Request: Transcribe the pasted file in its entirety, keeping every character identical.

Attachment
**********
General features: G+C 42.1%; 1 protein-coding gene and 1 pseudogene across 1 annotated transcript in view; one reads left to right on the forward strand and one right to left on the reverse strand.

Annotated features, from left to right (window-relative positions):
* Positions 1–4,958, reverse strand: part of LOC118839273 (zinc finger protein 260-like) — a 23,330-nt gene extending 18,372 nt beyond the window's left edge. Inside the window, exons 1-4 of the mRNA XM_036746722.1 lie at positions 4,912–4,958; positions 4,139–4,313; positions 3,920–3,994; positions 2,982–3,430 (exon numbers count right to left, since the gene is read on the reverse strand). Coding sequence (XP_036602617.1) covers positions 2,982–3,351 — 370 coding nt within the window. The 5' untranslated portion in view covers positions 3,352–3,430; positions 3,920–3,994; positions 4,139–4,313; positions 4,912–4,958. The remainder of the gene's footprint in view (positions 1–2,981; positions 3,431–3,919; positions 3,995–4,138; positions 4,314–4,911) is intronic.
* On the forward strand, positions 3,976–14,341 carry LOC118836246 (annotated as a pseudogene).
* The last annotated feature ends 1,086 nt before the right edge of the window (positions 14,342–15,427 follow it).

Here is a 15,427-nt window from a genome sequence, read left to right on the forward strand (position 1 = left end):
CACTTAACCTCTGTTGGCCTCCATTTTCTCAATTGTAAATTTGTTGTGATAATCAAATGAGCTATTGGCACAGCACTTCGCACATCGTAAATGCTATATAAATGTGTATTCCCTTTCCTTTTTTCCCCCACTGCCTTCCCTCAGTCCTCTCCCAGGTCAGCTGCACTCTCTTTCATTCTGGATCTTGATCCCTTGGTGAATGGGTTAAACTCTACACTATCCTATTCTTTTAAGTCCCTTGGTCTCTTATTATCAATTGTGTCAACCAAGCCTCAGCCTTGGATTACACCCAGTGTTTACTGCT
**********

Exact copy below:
General features: G+C 42.1%; 1 protein-coding gene and 1 pseudogene across 1 annotated transcript in view; one reads left to right on the forward strand and one right to left on the reverse strand.

Annotated features, from left to right (window-relative positions):
* Positions 1–4,958, reverse strand: part of LOC118839273 (zinc finger protein 260-like) — a 23,330-nt gene extending 18,372 nt beyond the window's left edge. Inside the window, exons 1-4 of the mRNA XM_036746722.1 lie at positions 4,912–4,958; positions 4,139–4,313; positions 3,920–3,994; positions 2,982–3,430 (exon numbers count right to left, since the gene is read on the reverse strand). Coding sequence (XP_036602617.1) covers positions 2,982–3,351 — 370 coding nt within the window. The 5' untranslated portion in view covers positions 3,352–3,430; positions 3,920–3,994; positions 4,139–4,313; positions 4,912–4,958. The remainder of the gene's footprint in view (positions 1–2,981; positions 3,431–3,919; positions 3,995–4,138; positions 4,314–4,911) is intronic.
* On the forward strand, positions 3,976–14,341 carry LOC118836246 (annotated as a pseudogene).
* The last annotated feature ends 1,086 nt before the right edge of the window (positions 14,342–15,427 follow it).

Here is a 15,427-nt window from a genome sequence, read left to right on the forward strand (position 1 = left end):
CACTTAACCTCTGTTGGCCTCCATTTTCTCAATTGTAAATTTGTTGTGATAATCAAATGAGCTATTGGCACAGCACTTCGCACATCGTAAATGCTATATAAATGTGTATTCCCTTTCCTTTTTTCCCCCACTGCCTTCCCTCAGTCCTCTCCCAGGTCAGCTGCACTCTCTTTCATTCTGGATCTTGATCCCTTGGTGAATGGGTTAAACTCTACACTATCCTATTCTTTTAAGTCCCTTGGTCTCTTATTATCAATTGTGTCAACCAAGCCTCAGCCTTGGATTACACCCAGTGTTTACTGCT